The right of petitioning Parliament is a long-established fundamental right of the citizen. It is the only direct means by which an individual or group can ask the Parliament to take action—all other processes entail communicating through a parliamentary representative (Member or Senator) or a parliamentary committee.
What is a petition to the House?
A petition is basically a request for action. The subject of a petition must be a matter on which the House has the power to act, that is, it must be a Federal (nationally controlled) rather than a State or Local matter and one involving legislation or government administration.
The ‘terms’ of a petition must include the reasons for petitioning the House and a request for action by the House. For example, petitions may ask the House to introduce legislation, or to repeal or change existing legislation, or to take action for a certain purpose or for the benefit of particular people. Less commonly a petition from an individual citizen may seek the redress of a personal grievance, for example, the correction of an administrative error.
Arrangements for petitions
Prior to the 42nd Parliament, the House was informed of the subject matter of each petition and the number of signatures. Petitions were then forwarded to the relevant Minister but responses were unusual.
At the commencement of the 42nd Parliament in 2008 the House of Representatives amended standing orders (the rules of the House) relating to the way petitions are dealt with. A Standing Committee on Petitions was established to ensure that all petitions presented to the House were considered and responded to appropriately. The role of the Petitions Committee is to receive and process petitions and to inquire into and report to the House on any matters relating to petitions and the petitions system.
Standing orders were further amended in 2016 to provide for an e-petitions system, enabling members of the public to submit and sign petitions online, and to track the progress of petitions as they are presented, referred and responded to.
The principal petitioner
In order to improve the House’s ability to respond to petitions, the rules for petitions require a principal petitioner (even where a group of people sponsor a petition). This person, who initiates, sponsors or organises a petition, must provide his or her original handwritten signature along with full contact details on the first page of a paper petition. A principal petitioner for an e-petition must provide the petitioner’s full name and address. This will enable the Petitions Committee to contact him or her regarding any response or follow-up to the petition.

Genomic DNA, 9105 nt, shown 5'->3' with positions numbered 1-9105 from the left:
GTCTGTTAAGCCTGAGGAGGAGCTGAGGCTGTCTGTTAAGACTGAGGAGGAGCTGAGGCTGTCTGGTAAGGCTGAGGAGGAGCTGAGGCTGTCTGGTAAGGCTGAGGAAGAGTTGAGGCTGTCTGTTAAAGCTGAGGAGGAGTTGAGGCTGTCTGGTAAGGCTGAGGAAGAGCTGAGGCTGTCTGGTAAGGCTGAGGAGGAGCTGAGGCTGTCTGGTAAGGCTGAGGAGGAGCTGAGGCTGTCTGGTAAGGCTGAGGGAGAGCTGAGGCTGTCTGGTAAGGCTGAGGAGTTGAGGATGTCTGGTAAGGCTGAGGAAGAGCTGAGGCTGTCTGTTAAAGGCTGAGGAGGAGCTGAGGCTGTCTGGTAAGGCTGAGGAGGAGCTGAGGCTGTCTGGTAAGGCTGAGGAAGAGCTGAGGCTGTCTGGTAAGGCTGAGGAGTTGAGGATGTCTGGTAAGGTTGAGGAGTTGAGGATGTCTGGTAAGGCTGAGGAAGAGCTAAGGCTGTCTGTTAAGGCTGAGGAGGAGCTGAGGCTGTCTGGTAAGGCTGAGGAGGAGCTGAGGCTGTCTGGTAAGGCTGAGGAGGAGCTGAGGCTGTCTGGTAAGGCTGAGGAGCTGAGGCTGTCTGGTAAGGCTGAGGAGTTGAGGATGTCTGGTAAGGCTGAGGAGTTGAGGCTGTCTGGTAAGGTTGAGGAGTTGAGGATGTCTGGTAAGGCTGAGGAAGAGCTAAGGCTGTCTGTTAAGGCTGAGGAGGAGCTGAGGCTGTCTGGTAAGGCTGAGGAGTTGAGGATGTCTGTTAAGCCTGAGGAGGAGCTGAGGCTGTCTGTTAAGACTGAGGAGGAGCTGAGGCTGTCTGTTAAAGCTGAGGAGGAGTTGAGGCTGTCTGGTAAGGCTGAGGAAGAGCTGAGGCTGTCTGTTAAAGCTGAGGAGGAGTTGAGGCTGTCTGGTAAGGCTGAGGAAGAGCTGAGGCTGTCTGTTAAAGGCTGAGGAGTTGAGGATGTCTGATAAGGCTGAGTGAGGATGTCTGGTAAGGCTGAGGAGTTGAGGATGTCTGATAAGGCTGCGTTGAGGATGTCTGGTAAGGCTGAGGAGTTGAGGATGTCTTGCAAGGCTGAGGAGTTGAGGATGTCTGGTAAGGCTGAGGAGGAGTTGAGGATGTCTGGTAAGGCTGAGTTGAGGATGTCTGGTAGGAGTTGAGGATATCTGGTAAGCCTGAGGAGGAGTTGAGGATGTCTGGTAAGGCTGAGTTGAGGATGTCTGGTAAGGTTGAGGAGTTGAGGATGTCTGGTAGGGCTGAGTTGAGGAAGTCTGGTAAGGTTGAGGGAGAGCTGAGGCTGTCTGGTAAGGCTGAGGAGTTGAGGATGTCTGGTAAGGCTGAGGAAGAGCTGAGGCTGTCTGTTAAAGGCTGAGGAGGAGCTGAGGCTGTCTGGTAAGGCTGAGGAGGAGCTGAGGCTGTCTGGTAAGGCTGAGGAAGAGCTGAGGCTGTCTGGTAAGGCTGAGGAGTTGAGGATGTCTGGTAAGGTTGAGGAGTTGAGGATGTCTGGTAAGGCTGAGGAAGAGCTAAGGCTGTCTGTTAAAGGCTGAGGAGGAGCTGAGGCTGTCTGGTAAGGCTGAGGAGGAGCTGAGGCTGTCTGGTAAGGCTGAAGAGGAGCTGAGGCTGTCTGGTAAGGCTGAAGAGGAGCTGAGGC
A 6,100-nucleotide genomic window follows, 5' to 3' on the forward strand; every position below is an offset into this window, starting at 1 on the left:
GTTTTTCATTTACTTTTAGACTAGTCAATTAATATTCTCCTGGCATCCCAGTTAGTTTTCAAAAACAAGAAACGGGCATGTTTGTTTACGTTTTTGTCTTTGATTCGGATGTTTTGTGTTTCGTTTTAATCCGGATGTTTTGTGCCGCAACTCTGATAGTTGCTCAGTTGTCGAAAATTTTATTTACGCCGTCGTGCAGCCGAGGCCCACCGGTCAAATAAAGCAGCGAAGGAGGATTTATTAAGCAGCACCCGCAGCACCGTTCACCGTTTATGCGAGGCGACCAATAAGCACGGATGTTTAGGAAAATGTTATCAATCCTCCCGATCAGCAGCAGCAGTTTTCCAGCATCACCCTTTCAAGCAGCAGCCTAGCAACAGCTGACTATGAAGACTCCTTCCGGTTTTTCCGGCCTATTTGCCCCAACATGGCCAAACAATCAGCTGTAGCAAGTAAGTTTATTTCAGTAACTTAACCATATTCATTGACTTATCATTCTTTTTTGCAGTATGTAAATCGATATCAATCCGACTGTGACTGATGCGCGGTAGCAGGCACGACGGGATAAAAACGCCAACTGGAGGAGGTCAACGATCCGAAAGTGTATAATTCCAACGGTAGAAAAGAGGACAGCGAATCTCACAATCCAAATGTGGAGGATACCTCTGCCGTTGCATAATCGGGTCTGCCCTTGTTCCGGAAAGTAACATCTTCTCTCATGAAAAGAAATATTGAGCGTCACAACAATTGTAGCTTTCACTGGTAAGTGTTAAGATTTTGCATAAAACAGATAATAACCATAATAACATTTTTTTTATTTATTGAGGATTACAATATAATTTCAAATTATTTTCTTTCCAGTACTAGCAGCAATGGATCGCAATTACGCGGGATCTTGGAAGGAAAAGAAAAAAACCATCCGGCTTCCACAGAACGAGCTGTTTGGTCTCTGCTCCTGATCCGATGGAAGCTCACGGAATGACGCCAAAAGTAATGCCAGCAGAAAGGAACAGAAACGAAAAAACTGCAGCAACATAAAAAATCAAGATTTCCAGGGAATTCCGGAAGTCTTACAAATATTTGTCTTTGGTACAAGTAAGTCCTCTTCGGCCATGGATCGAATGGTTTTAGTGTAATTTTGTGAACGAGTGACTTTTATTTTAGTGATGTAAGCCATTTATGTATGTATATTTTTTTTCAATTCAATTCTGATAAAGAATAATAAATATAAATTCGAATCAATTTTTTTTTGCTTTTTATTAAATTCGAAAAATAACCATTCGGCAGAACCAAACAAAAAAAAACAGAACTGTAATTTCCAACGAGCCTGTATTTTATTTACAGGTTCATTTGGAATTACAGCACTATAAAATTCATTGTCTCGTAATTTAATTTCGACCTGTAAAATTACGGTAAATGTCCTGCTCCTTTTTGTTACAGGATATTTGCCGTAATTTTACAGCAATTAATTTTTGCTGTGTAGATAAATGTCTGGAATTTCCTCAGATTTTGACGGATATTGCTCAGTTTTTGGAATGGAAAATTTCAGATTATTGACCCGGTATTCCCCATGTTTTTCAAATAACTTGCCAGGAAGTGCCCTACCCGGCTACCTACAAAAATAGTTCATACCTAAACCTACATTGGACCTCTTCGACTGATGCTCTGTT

Contact details are for the use of the Petitions Committee and will not be published. It is not possible for a Member of the House of Representatives to be a principal petitioner or indeed to sign a petition.
In the rare case a petition is from a corporation, its name and common seal (not logo) will take the place of the principal petitioner’s name and signature.
1963 petition from the Yirrkala people concerning land rights, on traditionally decorated bark
Drawing up a petition
Care must be taken in the preparation of petitions as the House has certain rules about their form and content. These rules are designed to ensure the authenticity of petitions and to protect the intentions of petitioners. A recommended sample format for the first page of a paper petition to the House of Representatives is available from the Petitions web page at: http://www.aph.gov.au/petitions. Information on subsequent page formatting is also on this page.